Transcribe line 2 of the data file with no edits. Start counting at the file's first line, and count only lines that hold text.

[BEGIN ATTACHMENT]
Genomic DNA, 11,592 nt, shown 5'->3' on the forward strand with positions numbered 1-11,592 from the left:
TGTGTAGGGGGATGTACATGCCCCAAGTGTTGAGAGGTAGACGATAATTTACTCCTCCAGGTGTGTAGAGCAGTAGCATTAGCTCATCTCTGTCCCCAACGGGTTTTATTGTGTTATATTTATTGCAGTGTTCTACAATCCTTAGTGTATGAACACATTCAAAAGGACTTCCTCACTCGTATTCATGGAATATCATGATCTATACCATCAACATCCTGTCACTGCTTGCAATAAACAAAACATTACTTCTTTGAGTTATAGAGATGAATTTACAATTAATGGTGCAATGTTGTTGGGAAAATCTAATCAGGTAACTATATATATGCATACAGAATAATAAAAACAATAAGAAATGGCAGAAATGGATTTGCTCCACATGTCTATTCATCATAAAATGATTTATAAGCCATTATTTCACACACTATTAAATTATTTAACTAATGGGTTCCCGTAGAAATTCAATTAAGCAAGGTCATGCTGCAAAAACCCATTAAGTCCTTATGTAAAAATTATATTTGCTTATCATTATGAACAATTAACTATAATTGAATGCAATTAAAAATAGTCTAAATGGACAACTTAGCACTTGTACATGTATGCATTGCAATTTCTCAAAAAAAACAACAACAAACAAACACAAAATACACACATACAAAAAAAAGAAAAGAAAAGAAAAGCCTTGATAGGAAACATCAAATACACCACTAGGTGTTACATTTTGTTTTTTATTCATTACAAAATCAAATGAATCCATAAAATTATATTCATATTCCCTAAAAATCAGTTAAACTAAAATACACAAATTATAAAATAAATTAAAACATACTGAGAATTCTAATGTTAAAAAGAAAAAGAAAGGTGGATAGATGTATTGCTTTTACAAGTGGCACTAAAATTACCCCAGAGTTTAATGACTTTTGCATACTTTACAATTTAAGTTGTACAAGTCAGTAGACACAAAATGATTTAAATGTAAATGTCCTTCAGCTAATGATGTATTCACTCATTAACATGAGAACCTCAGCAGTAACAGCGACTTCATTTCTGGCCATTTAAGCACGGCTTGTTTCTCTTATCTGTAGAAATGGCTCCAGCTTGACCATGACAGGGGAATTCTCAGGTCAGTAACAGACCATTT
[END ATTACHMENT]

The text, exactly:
TGTGTAGGGGGATGTACATGCCCCAAGTGTTGAGAGGTAGACGATAATTTACTCCTCCAGGTGTGTAGAGCAGTAGCATTAGCTCATCTCTGTCCCCAACGGGTTTTATTGTGTTATATTTATTGCAGTGTTCTACAATCCTTAGTGTATGAACACATTCAAAAGGACTTCCTCACTCGTATTCATGGAATATCATGATCTATACCATCAACATCCTGTCACTGCTTGCAATAAACAAAACATTACTTCTTTGAGTTATAGAGATGAATTTACAATTAATGGTGCAATGTTGTTGGGAAAATCTAATCAGGTAACTATATATATGCATACAGAATAATAAAAACAATAAGAAATGGCAGAAATGGATTTGCTCCACATGTCTATTCATCATAAAATGATTTATAAGCCATTATTTCACACACTATTAAATTATTTAACTAATGGGTTCCCGTAGAAATTCAATTAAGCAAGGTCATGCTGCAAAAACCCATTAAGTCCTTATGTAAAAATTATATTTGCTTATCATTATGAACAATTAACTATAATTGAATGCAATTAAAAATAGTCTAAATGGACAACTTAGCACTTGTACATGTATGCATTGCAATTTCTCAAAAAAAACAACAACAAACAAACACAAAATACACACATACAAAAAAAAGAAAAGAAAAGAAAAGCCTTGATAGGAAACATCAAATACACCACTAGGTGTTACATTTTGTTTTTTATTCATTACAAAATCAAATGAATCCATAAAATTATATTCATATTCCCTAAAAATCAGTTAAACTAAAATACACAAATTATAAAATAAATTAAAACATACTGAGAATTCTAATGTTAAAAAGAAAAAGAAAGGTGGATAGATGTATTGCTTTTACAAGTGGCACTAAAATTACCCCAGAGTTTAATGACTTTTGCATACTTTACAATTTAAGTTGTACAAGTCAGTAGACACAAAATGATTTAAATGTAAATGTCCTTCAGCTAATGATGTATTCACTCATTAACATGAGAACCTCAGCAGTAACAGCGACTTCATTTCTGGCCATTTAAGCACGGCTTGTTTCTCTTATCTGTAGAAATGGCTCCAGCTTGACCATGACAGGGGAATTCTCAGGTCAGTAACAGACCATTT